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using coffee grounds on plants

Posted by leslie_c 7, harrisonburg (My Page) on
Sun, Jun 17, 07 at 8:43

Has anyone tried using coffee grounds on their tomato plants? I tried last year and it seemed to work. I heard you should try it after the first tomato shows, anyone have any ideas? Here's a link to one site that talks about it.

Here is a link that might be useful: using coffee grounds


Follow-Up Postings:

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RE: using coffee grounds on plants

I just picked up 2 10 lbs bags of used grounds from starbucks and I think I'm going to put them in my compost pile. I might even sprinkle some on top of my mulch. Its seems to be loaded with nitrogen so I will be careful.


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RE: using coffee grounds on plants

Have not done it in a couple of years. I used to take garbage bags full from Starbucks..dumped it right into the soil..I think it is good.
Martha/zucchini


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RE: using coffee grounds on plants

I have always dumped the grounds around my pine trees and roses but will consider using them on tomatoes now thanks :)


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RE: using coffee grounds on plants

  • Posted by qaguy Sunset 21/LA (My Page) on
    Mon, Jun 18, 07 at 2:41

No problem using them on tomatoes or anything else for that matter.
They add organic matter to the soil (the filters will break down too,
so throw them in) and attract earthworms! An added bonus.

Been using them for years and the garden is doing great. Can't
attribute all of that to the coffee grounds because I've added
other amendments as well. But I sure it helped.


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RE: using coffee grounds on plants

  • Posted by doof SoCal 10a (My Page) on
    Mon, Jun 18, 07 at 10:42

Just an observation...

We go through a LOT of coffee in this household. Last year, I got into the habit of dumping my coffee grounds in different parts of the garden. I don't have a compost heap, so I just dumped them.

One of the places that I regularly dumped grounds, a spot in my raspberry patch, was totally bare of plant life this year, (not even WEEDS) exactly in the place where I did the most dumping.

Could be a coincidence. I don't know. But I'm trying to spread them out more, just in case.


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RE: using coffee grounds on plants

I compost the filters and use the grounds as a tip dressing. Otherwise the filters dry out and blow away. Don't top dress too heavy or the grounds will repel water otherwise headed for your root zone. Light application or scratch it in.


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RE: using coffee grounds on plants

try tobacco leaves. youll have livley tomacco's in no time


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RE: using coffee grounds on plants

I use coffee grounds...just the 1/2 cup I ground about 3-4 days a week in my tomatoes and my "mini" rose plants! THEY LOVE THEM! I am a zone 4 and I have 4' plants with HUGE green fruits all over them and even my mini roses have like 6-10 blooms per plant! I just scoop a table spoon or so around the base of each one (sometimes doing every other one, sometimes just random ones) and then when I water (like 1-2 times per week) it gets watered into the soil! I recommend coffee grounds to all tomato people I know...but like anything....moderation! 10 pounds is a ton of grounds! I recommend like a tablespoon or two a week per plant and that's all!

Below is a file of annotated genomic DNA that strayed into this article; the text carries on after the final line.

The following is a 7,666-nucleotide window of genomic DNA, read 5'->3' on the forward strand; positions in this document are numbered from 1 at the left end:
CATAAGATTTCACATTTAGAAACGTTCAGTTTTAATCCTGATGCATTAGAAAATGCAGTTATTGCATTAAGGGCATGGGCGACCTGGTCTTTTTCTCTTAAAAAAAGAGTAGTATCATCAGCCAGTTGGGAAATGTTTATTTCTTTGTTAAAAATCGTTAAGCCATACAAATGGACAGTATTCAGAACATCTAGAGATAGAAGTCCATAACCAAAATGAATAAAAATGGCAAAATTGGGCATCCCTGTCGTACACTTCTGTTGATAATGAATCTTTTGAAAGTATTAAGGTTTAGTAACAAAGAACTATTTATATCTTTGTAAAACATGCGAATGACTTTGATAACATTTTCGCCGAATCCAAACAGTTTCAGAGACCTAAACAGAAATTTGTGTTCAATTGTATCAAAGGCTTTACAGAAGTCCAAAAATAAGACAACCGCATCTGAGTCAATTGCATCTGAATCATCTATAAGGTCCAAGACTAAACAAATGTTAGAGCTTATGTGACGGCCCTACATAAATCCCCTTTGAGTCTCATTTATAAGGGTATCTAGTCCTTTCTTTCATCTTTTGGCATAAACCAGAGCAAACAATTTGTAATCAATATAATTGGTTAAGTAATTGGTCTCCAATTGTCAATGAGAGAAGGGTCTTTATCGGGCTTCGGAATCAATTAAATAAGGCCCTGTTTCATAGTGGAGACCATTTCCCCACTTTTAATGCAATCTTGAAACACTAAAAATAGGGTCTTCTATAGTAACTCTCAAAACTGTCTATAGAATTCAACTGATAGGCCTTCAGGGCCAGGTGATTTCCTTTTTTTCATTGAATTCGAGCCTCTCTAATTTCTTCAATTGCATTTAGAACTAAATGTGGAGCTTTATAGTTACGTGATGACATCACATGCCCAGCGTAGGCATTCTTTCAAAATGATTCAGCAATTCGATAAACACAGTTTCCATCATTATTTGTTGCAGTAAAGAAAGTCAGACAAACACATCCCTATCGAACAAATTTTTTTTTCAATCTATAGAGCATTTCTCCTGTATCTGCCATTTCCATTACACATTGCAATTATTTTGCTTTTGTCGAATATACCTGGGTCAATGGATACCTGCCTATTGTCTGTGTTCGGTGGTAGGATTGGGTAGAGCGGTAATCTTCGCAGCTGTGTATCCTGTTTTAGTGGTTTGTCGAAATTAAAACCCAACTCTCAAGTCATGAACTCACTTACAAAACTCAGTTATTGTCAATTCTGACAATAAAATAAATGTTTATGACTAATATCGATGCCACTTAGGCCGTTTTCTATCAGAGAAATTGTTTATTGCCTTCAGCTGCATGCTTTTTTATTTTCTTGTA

Bec


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RE: using coffee grounds on plants

Used coffee grounds are great for vermicomposting. The worms love them!
JT


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RE: using coffee grounds on plants

If you want to give your coffee grounds a kick check out the link below. It's a blend of natural nutrients with mycorrhizae fungi. You get the concentrate and mix with 5lbs of coffee grounds and use as directed.

Here is a link that might be useful: Gardengrounds


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RE: using coffee grounds on plants

ah...I've been wondering about this as well...can I just start mixing it into my soil before I plant my seedlings? What about eggshells? Coffee and eggshells?


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RE: using coffee grounds on plants

What about eggshells? Coffee and eggshells?

I have a coffee can that is slowly filling up with my used (and dried) coffee grounds and cleaned, crushed eggshells. We are house-hunting; I can't wait to finally get a garden and use my Magic Coffee Can ingredients! :D

I've heard that one of the best things you can do for tomato plants is put about 6-8 cups of crushed eggshells in the planting hole before adding the plant. I did it last year and my tomatoes turned out really well. Eggshells provide calcium that is good for the plants and prevents blossom end rot.

Also, it saves those nutrients from sitting in a plastic trash bag in a landfill for thousands of years!


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RE: using coffee grounds on plants

In using coffee grounds for tomato plants, how often should, or can, this be done?


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RE: using coffee grounds on plants

Thank you all I'll try them in my tomatos and roses also in my garden.I'll let you know! @


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